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Is Hollywood coming to Concord for Christa?

  • Michelle Williams (left) will play Christa McAuliffe in an upcoming movie about the late astronaut’s life.

Monitor columnist
Published: 10/3/2018 4:33:58 PM

Kim Bleier, a social studies teacher at Concord High School, could have shouted, “Lights, camera, action,” Wednesday in her classroom.

That’s the classroom, the same classroom, that Christa McAuliffe once taught in. Can you think of a better stage for a movie about the teacher who died trying to expand education to new heights?

“Yes, it would be exciting if they came here, but the classes don’t look the same as they did in 1986,” Bleier noted with a subtle laugh.

Not much looks as it did 32 years ago, of course, but that’s not stopping Hollywood from moving forward with a movie based on the life of McAuliffe, who died in the Challenger disaster on Jan. 28, 1986.

The scoop came Tuesday night from Deadline Hollywood, an online magazine focusing on entertainment news. The report said the movie will be called The Challenger, and production could start as early as May. It also said Michelle Williams, who’s been nominated for four Academy Awards, will star as McAuliffe, adding that the local social studies teacher will be the focus of the film.

I went through the official email channel seeking comment from Argent Pictures, the production company for the project, but came up empty. Deadline included statements from producer Ben Renzo, who was quoted as saying, “Christa McAuliffe’s legacy deserves the strength, courage, experience and humanity that Michelle Williams brings to the role.”

He also said Argent is “honored and eager to responsibly capture and share events and personal journeys of those surrounding this important historical moment.”

McAuliffe was chosen to become the first citizen in space, selected ahead of 10,000 candidates nationwide. She had a lesson plan for her students back at Concord High, and a lesson plan for us all, the one about taking chances and moving from your comfort zone and trying to make an impact in some way.

And even though she and six astronauts died that day in an explosion just 73 seconds after takeoff, it’s not corny or phony to say that McAuliffe inspired many students, in the Concord School District and beyond, to pursue careers in education.

In the time between the accident and its 30th anniversary in 2016, children had written book reports on McAuliffe, pursued teaching degrees and began to incorporate strong women into their lesson plans. A 2006 documentary was produced by a pair of female filmmakers who were wide-eyed teens engulfed in admiration for the Concord pioneer leading up to the launch.

“Christa was an innovator and an inspirational human being,” Bleier said, “and it’s about time her story was told. It’s pretty remarkable to have a citizen and a teacher slated to go into space and teach lessons and do what she did. She inspired so many.”

I spoke to several sources two years ago for my anniversary column, people like Marshall Greene and Cindy Edson and Joanne Walton, all of whom helped form a fundraising group for the science center bearing McAuliffe’s name.

They also relayed stories about how McAuliffe affected their lives. Greene’s 11-year-old daughter, Cameron Christopher, wrote her book report on McAuliffe for her class at Maple Street School in Hopkinton, and read books about Nobel Prize-winning women. Edson credited McAuliffe for her career as a guidance counselor.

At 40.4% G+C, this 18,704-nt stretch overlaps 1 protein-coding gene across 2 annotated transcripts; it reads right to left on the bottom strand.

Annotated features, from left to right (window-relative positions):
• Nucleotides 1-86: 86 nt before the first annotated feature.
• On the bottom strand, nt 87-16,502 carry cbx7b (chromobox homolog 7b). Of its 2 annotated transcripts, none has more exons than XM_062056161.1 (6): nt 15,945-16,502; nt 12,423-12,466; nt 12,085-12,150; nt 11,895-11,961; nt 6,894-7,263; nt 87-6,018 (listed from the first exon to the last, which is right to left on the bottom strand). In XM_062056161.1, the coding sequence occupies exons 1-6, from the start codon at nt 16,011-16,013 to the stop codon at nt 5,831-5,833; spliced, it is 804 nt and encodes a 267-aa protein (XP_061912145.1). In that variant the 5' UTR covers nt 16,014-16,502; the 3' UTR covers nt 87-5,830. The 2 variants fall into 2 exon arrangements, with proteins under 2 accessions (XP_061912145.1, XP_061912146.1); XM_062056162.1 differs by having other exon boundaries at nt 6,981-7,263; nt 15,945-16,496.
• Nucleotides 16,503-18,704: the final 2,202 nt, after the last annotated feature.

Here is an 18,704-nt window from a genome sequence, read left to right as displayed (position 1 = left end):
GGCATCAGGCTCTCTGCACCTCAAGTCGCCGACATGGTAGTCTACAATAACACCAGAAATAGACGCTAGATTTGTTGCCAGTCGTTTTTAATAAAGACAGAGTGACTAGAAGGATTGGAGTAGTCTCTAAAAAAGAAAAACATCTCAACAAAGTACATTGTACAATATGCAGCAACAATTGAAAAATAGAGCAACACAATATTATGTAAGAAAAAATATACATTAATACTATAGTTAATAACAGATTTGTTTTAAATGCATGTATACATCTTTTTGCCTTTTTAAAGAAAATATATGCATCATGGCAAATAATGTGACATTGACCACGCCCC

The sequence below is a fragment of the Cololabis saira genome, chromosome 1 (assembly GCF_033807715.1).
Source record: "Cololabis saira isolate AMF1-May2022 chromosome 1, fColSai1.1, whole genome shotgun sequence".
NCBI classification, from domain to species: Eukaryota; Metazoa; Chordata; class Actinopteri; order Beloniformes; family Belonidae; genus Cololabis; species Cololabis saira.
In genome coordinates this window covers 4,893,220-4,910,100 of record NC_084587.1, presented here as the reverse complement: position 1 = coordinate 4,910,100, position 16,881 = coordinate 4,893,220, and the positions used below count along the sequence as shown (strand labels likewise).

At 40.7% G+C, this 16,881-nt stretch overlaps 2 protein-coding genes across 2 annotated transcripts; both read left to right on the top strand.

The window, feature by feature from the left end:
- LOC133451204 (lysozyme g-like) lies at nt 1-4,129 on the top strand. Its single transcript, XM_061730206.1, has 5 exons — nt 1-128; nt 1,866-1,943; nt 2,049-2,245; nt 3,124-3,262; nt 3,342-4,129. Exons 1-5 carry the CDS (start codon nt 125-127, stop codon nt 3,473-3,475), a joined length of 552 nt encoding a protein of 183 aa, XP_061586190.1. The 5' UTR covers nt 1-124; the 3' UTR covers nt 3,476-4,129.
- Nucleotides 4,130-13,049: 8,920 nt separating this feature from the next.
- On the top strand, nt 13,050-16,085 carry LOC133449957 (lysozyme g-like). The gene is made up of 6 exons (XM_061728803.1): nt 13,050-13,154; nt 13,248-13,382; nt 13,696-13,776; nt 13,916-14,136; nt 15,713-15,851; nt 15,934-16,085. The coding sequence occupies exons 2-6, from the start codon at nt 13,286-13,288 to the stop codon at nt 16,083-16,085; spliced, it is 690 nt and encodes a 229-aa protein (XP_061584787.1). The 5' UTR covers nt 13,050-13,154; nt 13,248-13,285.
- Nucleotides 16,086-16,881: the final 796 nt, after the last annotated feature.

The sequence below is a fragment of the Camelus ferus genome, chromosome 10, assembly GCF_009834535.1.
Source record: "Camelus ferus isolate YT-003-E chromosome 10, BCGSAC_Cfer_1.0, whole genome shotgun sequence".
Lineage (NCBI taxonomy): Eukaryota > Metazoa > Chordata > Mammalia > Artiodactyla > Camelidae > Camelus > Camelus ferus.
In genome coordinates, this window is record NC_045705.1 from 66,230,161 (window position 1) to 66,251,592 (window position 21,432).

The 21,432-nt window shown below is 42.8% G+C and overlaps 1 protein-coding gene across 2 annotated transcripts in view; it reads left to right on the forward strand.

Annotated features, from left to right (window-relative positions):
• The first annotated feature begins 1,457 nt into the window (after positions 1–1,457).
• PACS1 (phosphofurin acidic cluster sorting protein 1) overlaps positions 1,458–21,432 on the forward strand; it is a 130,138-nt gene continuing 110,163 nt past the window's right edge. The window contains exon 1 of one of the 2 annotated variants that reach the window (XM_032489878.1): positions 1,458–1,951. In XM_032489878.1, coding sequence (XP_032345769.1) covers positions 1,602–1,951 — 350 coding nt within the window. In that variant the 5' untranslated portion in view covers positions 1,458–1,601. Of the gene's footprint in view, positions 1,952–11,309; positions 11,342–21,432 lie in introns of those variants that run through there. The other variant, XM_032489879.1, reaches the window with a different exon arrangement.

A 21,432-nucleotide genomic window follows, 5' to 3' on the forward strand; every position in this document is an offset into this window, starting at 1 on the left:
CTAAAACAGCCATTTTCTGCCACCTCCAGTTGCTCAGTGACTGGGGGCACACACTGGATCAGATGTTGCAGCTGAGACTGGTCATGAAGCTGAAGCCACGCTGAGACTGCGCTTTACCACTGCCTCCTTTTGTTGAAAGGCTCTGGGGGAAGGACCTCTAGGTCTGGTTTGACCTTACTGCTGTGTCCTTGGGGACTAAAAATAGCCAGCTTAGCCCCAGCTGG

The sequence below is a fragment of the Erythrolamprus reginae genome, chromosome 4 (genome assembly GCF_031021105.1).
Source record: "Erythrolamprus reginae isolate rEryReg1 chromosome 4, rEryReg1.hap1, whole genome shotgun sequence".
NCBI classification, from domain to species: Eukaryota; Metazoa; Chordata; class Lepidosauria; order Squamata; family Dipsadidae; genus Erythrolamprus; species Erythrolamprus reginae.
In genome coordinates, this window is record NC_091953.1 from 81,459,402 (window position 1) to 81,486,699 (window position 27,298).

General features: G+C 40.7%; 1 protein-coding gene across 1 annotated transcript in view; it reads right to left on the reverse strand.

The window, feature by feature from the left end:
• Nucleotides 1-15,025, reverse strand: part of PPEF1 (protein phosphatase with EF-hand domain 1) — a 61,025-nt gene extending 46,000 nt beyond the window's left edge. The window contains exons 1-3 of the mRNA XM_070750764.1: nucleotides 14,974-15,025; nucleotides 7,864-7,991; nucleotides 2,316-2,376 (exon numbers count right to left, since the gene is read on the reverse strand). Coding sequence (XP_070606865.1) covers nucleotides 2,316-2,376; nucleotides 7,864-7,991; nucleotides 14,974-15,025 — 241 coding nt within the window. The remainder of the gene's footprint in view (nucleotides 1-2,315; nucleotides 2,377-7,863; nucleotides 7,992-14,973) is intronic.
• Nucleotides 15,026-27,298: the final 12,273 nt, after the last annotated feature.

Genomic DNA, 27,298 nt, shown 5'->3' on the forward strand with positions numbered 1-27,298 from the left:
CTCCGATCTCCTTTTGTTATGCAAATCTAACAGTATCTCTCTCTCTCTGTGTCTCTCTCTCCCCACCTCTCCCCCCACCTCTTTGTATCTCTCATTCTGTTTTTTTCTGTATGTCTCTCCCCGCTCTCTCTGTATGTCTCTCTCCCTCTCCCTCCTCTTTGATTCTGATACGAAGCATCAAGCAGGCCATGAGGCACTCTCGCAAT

Walton, who was supposed to have McAuliffe as her teacher in ’86 before tragedy struck, works in special education in Virginia and emailed me Wednesday, writing, “In my opinion, it’s long overdue. Although I think the timing is good because this generation needs to hear about her story, we need to hear more stories about courageous women, that’s for sure.”

Bob Hohler was the Monitor’s columnist in ’86 and was given special access to McAuliffe during the selection process. Now at the Boston Globe, Hohler wrote via email, “Generations of children should know her story and be reminded of the lessons she was teaching. There have been cinematic efforts in the past of varying degrees of success. I hope this one is better than the rest.”

Mike Pride, the Monitor’s editor when the Challenger exploded, said, “I like Michelle Williams but think it will be a challenge for her to capture Christa’s combination of gravitas and sunniness. It will be interesting, of course, to see how the story is portrayed more than a generation later.”

It will also be interesting to see what – if any –role McAuliffe’s family plays here. Fiercely private since that awful day, McAuliffe’s husband, Steven McAuliffe, a United States District Court judge, might have been out of the country this week, someone at his office said. He politely declined to comment two years ago.

But others are talking, filled with pure excitement, which was filtering through the Concord High staff (and, hopefully, its students) as word began to spread through the hallways.

Concord High Principal Tom Sica said a finalist for the teacher-in-space slot dropped by the high school last year, simply as a nostalgic tribute to the late teacher.

“Christa was a big part of her life,” Sica said, “and that tragedy had moved her, so it was like a pilgrimage for her.”

Will Hollywood make that same pilgrimage? “I imagine they would want to capture Concord High School, for sure,” Sica said.

Concord High would be the perfect setting, right? And there’s a certain classroom, now Bleier’s classroom, the one in which Christa once used, that would tie it all together.

“Of course that would be great,” Bleier said. “Really, really exciting.”

(Ray Duckler can be reached at 369-3304 or or on Twitter @rayduckler.)

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